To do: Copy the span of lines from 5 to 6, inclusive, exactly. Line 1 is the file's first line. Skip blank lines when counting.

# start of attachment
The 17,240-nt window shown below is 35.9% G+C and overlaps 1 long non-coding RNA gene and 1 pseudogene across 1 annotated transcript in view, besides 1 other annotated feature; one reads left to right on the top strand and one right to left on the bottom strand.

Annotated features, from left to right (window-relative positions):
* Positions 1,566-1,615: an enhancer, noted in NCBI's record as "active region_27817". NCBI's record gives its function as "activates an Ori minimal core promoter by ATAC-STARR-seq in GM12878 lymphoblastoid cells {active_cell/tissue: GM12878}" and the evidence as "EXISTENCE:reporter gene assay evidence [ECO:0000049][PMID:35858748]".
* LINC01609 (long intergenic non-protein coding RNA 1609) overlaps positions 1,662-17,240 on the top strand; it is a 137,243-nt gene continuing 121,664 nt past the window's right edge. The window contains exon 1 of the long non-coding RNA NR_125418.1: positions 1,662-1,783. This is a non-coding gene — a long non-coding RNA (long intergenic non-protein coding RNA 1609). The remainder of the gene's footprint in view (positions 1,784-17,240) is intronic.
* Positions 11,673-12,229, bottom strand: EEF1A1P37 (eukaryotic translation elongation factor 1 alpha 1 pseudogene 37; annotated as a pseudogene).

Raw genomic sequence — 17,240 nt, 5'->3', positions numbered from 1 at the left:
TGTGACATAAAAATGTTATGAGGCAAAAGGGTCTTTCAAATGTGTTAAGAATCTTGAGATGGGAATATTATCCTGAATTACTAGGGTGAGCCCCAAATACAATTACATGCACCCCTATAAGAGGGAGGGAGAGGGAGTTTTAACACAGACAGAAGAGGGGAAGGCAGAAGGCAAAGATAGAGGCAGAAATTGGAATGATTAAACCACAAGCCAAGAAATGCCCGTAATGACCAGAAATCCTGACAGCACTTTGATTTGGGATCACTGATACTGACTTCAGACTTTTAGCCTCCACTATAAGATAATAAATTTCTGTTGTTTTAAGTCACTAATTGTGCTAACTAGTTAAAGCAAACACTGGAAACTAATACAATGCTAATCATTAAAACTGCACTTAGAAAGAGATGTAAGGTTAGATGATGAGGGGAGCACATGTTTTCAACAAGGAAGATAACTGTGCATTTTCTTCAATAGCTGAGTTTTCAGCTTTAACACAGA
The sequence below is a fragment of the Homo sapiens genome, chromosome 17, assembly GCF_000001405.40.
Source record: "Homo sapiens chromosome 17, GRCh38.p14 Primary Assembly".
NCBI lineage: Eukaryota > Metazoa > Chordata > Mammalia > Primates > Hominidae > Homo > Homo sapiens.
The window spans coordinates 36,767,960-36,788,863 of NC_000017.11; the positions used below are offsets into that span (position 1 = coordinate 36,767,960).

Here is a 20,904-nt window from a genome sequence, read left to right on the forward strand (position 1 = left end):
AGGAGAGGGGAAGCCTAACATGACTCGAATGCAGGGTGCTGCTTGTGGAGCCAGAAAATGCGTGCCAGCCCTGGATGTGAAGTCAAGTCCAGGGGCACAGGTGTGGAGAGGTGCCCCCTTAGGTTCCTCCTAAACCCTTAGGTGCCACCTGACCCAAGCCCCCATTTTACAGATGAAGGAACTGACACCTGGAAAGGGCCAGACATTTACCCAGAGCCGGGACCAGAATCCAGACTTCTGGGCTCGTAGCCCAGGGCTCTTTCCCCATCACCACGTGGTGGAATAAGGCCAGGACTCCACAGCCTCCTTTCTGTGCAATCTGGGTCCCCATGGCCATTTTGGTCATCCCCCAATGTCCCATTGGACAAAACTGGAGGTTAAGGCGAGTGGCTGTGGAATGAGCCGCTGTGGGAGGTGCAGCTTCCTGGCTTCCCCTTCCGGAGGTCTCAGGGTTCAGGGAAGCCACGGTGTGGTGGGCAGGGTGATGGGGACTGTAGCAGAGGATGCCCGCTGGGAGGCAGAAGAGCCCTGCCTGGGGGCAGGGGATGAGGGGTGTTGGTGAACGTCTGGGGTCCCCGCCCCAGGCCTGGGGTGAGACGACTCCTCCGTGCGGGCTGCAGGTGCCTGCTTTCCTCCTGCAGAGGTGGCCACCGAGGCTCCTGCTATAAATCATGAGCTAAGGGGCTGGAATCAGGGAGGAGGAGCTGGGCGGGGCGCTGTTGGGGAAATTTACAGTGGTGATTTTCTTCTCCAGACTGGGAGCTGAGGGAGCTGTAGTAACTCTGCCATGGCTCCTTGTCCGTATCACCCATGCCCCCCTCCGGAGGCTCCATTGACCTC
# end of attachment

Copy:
* Positions 11,673-12,229, bottom strand: EEF1A1P37 (eukaryotic translation elongation factor 1 alpha 1 pseudogene 37; annotated as a pseudogene).

Raw genomic sequence — 17,240 nt, 5'->3', positions numbered from 1 at the left: